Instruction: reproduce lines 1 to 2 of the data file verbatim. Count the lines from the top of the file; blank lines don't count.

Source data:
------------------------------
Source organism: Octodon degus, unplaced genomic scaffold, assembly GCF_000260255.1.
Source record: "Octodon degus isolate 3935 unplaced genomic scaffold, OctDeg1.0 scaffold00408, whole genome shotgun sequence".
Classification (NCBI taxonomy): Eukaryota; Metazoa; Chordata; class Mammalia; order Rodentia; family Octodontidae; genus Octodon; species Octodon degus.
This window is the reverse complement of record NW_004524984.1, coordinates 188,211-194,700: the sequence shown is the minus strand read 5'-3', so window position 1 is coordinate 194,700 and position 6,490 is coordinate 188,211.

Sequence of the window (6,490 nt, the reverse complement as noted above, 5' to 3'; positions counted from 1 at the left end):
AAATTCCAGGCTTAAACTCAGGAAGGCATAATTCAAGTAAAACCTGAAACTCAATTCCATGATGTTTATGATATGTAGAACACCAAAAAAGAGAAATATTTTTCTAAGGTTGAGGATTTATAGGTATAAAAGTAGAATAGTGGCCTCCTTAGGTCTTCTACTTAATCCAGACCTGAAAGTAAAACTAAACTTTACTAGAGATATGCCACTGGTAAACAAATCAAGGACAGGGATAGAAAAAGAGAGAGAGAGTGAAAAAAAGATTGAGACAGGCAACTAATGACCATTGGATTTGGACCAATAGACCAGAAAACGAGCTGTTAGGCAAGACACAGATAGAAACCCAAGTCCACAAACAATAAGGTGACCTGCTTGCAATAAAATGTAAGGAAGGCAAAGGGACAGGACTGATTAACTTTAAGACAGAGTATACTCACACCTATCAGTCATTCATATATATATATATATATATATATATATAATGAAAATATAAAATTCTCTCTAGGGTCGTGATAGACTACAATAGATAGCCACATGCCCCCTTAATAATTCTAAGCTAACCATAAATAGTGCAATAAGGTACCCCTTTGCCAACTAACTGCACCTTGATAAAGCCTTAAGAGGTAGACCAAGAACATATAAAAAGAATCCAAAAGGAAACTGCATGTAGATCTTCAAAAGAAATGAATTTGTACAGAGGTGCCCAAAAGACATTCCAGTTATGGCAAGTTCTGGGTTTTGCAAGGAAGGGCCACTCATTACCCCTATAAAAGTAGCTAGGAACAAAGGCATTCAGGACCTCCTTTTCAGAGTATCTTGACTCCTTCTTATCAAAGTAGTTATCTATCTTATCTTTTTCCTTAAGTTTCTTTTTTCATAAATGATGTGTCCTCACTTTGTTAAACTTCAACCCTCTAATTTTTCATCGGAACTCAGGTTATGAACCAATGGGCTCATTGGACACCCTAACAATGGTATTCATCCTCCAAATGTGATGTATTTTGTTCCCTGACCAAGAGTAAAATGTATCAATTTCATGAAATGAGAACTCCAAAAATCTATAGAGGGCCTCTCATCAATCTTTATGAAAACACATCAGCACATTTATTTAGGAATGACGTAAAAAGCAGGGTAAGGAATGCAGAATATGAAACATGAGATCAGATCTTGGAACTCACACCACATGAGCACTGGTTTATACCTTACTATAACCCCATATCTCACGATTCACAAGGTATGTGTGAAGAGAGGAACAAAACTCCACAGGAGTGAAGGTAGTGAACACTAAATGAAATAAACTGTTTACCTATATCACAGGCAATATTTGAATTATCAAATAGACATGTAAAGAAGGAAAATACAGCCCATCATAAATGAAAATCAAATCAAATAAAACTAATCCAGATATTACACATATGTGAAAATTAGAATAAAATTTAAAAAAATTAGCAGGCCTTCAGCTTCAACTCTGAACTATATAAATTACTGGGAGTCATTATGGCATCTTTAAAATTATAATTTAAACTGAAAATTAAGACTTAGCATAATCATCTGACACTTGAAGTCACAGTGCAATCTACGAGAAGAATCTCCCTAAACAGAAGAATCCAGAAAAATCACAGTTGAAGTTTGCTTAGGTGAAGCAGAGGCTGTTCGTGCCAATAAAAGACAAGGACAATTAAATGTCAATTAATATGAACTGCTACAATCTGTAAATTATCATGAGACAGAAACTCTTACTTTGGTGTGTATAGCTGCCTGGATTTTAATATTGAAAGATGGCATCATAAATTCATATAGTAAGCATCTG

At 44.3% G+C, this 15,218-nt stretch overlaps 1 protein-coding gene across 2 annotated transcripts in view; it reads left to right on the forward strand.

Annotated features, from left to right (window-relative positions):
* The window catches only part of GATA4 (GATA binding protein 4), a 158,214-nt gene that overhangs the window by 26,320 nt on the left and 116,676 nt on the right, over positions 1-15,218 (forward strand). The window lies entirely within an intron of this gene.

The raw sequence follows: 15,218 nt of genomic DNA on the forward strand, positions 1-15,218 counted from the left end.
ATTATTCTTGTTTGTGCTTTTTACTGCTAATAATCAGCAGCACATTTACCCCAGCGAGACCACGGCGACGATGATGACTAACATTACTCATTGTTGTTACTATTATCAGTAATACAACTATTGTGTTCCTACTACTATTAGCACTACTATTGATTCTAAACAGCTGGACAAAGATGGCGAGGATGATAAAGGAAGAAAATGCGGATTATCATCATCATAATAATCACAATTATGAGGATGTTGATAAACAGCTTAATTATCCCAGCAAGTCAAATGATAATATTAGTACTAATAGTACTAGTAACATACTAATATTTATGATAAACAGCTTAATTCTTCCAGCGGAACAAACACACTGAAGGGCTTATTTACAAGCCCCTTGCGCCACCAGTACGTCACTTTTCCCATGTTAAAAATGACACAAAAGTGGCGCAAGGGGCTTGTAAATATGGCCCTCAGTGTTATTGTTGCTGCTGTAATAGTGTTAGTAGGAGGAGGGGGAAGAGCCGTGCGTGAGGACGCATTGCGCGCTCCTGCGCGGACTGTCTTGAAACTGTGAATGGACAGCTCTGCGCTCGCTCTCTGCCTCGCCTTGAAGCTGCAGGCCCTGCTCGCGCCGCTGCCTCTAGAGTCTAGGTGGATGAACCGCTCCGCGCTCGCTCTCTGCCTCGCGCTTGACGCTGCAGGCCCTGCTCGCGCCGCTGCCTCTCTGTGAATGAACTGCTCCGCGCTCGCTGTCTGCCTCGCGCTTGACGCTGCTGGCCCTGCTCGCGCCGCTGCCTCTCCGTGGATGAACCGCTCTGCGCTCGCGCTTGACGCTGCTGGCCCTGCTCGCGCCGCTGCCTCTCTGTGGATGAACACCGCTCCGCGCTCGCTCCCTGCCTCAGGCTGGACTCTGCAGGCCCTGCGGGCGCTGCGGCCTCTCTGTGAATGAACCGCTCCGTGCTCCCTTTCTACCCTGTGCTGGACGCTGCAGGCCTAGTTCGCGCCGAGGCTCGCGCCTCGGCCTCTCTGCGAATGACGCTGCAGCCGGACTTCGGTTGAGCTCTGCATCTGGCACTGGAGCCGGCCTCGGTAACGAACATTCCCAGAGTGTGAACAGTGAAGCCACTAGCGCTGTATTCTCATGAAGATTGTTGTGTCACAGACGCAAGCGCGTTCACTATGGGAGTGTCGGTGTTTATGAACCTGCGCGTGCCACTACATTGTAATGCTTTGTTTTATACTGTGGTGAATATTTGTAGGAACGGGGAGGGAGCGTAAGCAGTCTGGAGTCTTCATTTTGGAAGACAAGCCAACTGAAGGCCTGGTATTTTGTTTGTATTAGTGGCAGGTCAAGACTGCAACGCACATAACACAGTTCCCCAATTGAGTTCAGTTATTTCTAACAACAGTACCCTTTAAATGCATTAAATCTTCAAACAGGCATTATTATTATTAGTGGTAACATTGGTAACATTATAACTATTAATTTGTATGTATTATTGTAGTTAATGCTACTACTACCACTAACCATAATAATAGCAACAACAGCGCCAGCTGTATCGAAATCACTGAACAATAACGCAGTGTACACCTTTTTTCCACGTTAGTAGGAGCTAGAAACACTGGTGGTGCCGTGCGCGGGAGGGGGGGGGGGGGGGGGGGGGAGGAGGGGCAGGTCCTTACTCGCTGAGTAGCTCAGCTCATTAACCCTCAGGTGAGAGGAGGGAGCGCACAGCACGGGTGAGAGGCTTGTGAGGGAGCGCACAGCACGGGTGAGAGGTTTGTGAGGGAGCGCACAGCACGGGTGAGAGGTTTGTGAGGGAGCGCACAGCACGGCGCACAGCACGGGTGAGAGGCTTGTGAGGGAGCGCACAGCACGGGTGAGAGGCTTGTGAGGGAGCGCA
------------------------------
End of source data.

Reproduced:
Source organism: Octodon degus, unplaced genomic scaffold, assembly GCF_000260255.1.
Source record: "Octodon degus isolate 3935 unplaced genomic scaffold, OctDeg1.0 scaffold00408, whole genome shotgun sequence".